A detailed diagnosis and an accurate diagnosis. In the last three years Lilley has given
over 12,000, every one confirmed as correct !

It was his ability—call it genius—that, having emerged triumphantly from the most
searching tests, was the means of bringing Arthur Richards into such a felicitous
association with the healer. From that day in 1939 they have marched forward together.
Thus far, all diagnosis has been made by Lilley’s spirit guide, Lejan Tari, or by Lilley
clairaudiently. Now Lilley is being trained by Letari to do all this work himself. The
healer in turn will instruct his colleagues, so that when he passes on—long years are
predicted for him, by the way—the work will continue unabated and unaffected.
It is a crowning attribute of genius to make the hardest task appear simple. A woman,
a would-be out-patient whom Lilley had never seen, walked into Tudor Lodge to consult
“Of course, your trouble—,” began Lilley at once. He was off again. And, as usual, he
was dead right. Another remarkable diagnosis.
I turned away. I myself had experienced the most wonderful healings. I had seen. I had
talked. I had read. And the more I learned about Lilley the more enthralled I became.
I recalled those words of the Editor when announcing the passing of Margery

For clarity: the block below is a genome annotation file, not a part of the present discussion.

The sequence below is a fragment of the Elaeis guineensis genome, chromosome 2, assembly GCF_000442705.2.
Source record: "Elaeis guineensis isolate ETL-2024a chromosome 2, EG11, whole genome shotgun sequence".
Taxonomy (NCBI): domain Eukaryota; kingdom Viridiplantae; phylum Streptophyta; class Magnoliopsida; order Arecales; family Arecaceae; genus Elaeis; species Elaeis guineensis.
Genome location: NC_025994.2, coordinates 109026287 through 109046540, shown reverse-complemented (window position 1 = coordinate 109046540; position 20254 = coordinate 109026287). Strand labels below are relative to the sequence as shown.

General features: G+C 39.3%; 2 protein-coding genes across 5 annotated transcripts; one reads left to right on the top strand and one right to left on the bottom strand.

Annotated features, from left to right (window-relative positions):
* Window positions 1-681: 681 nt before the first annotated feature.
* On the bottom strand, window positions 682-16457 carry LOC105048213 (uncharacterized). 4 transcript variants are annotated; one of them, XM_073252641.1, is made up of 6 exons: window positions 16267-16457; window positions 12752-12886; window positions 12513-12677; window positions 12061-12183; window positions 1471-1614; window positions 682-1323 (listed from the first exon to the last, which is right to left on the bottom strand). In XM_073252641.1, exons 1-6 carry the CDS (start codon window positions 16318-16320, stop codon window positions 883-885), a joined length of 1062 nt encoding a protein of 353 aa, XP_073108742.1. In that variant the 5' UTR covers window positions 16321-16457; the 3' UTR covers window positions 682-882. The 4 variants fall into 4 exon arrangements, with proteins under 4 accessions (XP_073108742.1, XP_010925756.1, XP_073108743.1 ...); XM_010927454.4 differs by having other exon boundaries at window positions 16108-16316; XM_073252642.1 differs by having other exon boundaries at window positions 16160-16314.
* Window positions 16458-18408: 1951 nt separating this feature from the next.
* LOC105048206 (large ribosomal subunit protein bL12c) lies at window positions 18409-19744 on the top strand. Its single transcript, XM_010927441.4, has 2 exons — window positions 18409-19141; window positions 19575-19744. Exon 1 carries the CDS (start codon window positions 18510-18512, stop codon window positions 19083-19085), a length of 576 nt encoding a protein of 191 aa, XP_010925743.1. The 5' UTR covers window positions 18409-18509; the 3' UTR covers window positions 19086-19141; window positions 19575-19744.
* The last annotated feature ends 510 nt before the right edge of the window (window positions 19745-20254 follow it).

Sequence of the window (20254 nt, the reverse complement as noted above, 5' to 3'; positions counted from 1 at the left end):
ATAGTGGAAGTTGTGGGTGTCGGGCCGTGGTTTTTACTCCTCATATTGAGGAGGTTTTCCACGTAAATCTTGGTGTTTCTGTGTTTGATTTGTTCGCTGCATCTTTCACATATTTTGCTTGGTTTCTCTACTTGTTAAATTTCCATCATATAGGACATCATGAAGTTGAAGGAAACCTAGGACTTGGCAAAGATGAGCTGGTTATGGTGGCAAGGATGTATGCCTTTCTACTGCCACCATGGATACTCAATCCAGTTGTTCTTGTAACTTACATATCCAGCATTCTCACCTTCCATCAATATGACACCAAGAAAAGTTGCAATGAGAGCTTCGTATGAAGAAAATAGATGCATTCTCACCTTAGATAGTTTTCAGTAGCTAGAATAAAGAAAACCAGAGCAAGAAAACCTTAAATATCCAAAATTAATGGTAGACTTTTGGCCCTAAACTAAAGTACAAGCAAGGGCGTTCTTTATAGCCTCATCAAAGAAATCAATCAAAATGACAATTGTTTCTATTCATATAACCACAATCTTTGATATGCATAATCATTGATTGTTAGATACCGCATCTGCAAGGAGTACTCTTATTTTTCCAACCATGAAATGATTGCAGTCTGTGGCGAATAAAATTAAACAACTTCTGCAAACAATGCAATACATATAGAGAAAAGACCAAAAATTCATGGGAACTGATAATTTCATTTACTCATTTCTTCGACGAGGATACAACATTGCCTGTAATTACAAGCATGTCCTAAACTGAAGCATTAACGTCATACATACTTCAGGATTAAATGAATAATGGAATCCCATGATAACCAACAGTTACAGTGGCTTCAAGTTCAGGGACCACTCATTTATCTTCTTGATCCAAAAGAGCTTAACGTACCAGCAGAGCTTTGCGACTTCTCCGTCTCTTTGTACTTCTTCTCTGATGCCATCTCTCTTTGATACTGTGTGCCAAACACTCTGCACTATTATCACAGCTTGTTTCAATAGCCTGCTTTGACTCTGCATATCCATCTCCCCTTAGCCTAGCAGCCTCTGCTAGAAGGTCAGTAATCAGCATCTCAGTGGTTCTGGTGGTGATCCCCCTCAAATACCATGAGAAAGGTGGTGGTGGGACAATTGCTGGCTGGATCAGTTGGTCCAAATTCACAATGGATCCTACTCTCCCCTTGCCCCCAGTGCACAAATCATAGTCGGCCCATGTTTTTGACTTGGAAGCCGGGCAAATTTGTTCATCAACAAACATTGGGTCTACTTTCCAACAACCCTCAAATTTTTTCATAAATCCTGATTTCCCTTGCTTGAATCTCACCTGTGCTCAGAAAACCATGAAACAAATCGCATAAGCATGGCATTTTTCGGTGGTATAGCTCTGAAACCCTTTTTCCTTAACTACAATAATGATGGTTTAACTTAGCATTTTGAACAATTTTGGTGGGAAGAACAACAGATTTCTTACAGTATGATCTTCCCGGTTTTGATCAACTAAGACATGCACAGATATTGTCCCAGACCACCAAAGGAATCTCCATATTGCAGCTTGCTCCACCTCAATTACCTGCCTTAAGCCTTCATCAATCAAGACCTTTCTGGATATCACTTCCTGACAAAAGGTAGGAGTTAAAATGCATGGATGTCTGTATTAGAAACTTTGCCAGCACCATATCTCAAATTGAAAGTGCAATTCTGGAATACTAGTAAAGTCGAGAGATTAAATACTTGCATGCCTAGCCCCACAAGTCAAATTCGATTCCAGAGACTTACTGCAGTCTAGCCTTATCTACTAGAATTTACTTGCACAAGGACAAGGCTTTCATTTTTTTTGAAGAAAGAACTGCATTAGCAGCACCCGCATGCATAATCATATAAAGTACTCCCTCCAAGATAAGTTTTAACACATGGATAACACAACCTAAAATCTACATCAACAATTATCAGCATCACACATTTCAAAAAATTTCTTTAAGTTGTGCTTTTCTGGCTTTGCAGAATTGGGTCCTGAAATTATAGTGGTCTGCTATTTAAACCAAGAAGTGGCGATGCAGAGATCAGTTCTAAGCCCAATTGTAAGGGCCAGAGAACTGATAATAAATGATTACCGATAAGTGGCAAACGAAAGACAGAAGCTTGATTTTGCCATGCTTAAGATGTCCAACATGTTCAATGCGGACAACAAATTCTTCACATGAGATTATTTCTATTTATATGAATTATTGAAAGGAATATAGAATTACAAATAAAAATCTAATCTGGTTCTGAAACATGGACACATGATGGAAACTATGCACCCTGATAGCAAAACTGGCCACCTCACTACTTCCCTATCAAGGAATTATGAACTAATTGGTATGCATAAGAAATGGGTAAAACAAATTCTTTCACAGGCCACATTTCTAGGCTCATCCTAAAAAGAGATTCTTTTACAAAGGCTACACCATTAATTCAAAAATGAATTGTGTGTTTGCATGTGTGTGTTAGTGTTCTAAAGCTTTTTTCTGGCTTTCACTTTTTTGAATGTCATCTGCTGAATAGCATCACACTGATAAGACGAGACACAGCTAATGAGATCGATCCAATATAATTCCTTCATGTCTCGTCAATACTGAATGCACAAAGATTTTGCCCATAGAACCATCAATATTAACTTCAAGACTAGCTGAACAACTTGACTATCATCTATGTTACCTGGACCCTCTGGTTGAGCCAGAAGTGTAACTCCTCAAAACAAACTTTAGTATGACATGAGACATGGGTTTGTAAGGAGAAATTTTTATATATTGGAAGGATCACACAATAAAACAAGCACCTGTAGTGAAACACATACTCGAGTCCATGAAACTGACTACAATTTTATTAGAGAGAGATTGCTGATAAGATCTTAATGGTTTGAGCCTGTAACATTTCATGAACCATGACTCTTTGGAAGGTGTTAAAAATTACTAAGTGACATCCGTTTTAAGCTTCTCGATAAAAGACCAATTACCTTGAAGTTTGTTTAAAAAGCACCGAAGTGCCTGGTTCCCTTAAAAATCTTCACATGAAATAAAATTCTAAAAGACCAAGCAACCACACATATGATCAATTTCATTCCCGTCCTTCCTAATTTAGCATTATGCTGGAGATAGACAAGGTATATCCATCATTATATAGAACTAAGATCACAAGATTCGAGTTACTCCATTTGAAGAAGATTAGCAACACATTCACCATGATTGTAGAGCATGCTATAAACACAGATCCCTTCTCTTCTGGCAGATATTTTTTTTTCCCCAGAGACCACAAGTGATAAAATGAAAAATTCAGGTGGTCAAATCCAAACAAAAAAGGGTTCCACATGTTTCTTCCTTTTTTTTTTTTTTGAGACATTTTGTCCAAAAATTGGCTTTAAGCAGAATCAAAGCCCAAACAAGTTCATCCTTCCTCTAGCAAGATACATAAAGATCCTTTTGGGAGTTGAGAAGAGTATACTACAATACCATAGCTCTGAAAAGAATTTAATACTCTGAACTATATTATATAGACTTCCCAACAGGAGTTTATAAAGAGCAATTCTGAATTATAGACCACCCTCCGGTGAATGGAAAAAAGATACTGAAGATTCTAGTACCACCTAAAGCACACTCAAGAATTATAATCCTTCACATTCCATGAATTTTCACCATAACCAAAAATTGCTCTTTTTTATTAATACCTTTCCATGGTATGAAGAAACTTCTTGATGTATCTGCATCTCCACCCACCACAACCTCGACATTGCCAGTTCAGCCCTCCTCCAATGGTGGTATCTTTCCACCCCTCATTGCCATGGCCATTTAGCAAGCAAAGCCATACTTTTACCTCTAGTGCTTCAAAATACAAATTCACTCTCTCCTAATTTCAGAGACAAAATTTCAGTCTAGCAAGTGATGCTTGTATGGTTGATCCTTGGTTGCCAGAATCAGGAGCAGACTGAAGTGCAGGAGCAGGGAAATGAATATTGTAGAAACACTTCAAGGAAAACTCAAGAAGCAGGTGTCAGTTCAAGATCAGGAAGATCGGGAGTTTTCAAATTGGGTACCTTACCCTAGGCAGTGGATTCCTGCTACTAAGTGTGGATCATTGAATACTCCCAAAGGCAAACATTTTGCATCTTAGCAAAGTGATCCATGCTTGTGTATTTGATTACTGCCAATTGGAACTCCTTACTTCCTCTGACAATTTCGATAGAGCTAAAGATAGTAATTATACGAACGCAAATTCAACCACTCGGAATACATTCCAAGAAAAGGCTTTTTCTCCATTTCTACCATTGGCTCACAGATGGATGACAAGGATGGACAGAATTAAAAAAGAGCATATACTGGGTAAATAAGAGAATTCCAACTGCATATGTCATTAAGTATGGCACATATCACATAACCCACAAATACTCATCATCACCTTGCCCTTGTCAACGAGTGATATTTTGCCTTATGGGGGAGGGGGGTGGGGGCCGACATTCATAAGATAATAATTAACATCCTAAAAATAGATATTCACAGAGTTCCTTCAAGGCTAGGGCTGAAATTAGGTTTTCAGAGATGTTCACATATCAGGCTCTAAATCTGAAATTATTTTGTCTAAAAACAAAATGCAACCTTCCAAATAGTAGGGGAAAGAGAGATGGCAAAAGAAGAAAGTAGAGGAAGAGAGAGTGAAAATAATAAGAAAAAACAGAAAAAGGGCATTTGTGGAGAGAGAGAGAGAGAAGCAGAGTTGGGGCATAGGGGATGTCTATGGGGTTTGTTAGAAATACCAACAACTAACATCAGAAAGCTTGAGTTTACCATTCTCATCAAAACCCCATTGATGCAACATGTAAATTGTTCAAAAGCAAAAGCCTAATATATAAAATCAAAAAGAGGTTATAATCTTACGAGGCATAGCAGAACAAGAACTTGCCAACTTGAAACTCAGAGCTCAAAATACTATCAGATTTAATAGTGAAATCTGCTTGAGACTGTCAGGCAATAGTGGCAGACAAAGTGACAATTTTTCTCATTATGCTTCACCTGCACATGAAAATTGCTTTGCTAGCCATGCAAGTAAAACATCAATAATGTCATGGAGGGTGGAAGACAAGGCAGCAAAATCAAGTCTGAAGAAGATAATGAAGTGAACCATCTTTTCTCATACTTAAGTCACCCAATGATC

Crandon—“The Eighth Wonder of the World.” I gazed up at the Cotswolds, and the
wonder that is ever in the East. “And Lilley is the ninth,” I said aloud.
I have been wrong many times in my life. I am right now. William Lilley, ninth
wonder of the world.
The healer with 20,000 patients.
The man with the many spiritual gifts.
The most exhaustive and the most accurate diagnostician of the lot.
The man who was offered a fortune to do nothing else but diagnose for a famous
London hospital.
The man who has mastered medicine, anatomy, manipulation, osteopathy,
homeopathy, chiropractic, chromotherapy, biochemistry, electrotherapy, and herbalism.
The healer who is literally a Godsend to many doctors in difficulty.
The healer who is blazing a trail for future healers to follow.
I could go on talking to you like this all day. But why, when I can compress it all into
eight words ?
William Lilley, the ninth wonder of the world.
This concludes the series by a Psychic News correspondent who has given his first-hand